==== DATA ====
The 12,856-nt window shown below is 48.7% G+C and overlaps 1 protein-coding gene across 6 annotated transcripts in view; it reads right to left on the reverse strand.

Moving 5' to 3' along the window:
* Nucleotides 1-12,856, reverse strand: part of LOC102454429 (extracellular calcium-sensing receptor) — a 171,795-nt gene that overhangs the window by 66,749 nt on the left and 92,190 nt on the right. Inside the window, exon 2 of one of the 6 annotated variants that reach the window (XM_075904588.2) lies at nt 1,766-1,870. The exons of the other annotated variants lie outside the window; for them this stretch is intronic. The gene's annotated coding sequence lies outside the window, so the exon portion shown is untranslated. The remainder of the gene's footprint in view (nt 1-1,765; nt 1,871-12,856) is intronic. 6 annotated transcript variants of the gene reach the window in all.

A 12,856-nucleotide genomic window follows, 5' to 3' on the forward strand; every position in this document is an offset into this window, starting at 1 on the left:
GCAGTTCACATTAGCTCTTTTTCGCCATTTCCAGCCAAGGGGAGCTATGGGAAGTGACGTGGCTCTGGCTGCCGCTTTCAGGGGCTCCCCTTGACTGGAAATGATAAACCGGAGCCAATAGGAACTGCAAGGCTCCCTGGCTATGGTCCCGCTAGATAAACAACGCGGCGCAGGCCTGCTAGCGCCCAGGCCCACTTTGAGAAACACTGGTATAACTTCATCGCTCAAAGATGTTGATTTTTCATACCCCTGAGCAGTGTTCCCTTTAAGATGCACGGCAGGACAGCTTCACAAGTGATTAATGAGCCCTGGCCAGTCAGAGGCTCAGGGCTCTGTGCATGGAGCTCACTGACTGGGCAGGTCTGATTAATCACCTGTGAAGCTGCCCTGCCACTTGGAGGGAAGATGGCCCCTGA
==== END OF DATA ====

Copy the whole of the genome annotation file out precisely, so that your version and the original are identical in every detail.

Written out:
The 12,856-nt window shown below is 48.7% G+C and overlaps 1 protein-coding gene across 6 annotated transcripts in view; it reads right to left on the reverse strand.

Moving 5' to 3' along the window:
* Nucleotides 1-12,856, reverse strand: part of LOC102454429 (extracellular calcium-sensing receptor) — a 171,795-nt gene that overhangs the window by 66,749 nt on the left and 92,190 nt on the right. Inside the window, exon 2 of one of the 6 annotated variants that reach the window (XM_075904588.2) lies at nt 1,766-1,870. The exons of the other annotated variants lie outside the window; for them this stretch is intronic. The gene's annotated coding sequence lies outside the window, so the exon portion shown is untranslated. The remainder of the gene's footprint in view (nt 1-1,765; nt 1,871-12,856) is intronic. 6 annotated transcript variants of the gene reach the window in all.

A 12,856-nucleotide genomic window follows, 5' to 3' on the forward strand; every position in this document is an offset into this window, starting at 1 on the left:
GCAGTTCACATTAGCTCTTTTTCGCCATTTCCAGCCAAGGGGAGCTATGGGAAGTGACGTGGCTCTGGCTGCCGCTTTCAGGGGCTCCCCTTGACTGGAAATGATAAACCGGAGCCAATAGGAACTGCAAGGCTCCCTGGCTATGGTCCCGCTAGATAAACAACGCGGCGCAGGCCTGCTAGCGCCCAGGCCCACTTTGAGAAACACTGGTATAACTTCATCGCTCAAAGATGTTGATTTTTCATACCCCTGAGCAGTGTTCCCTTTAAGATGCACGGCAGGACAGCTTCACAAGTGATTAATGAGCCCTGGCCAGTCAGAGGCTCAGGGCTCTGTGCATGGAGCTCACTGACTGGGCAGGTCTGATTAATCACCTGTGAAGCTGCCCTGCCACTTGGAGGGAAGATGGCCCCTGA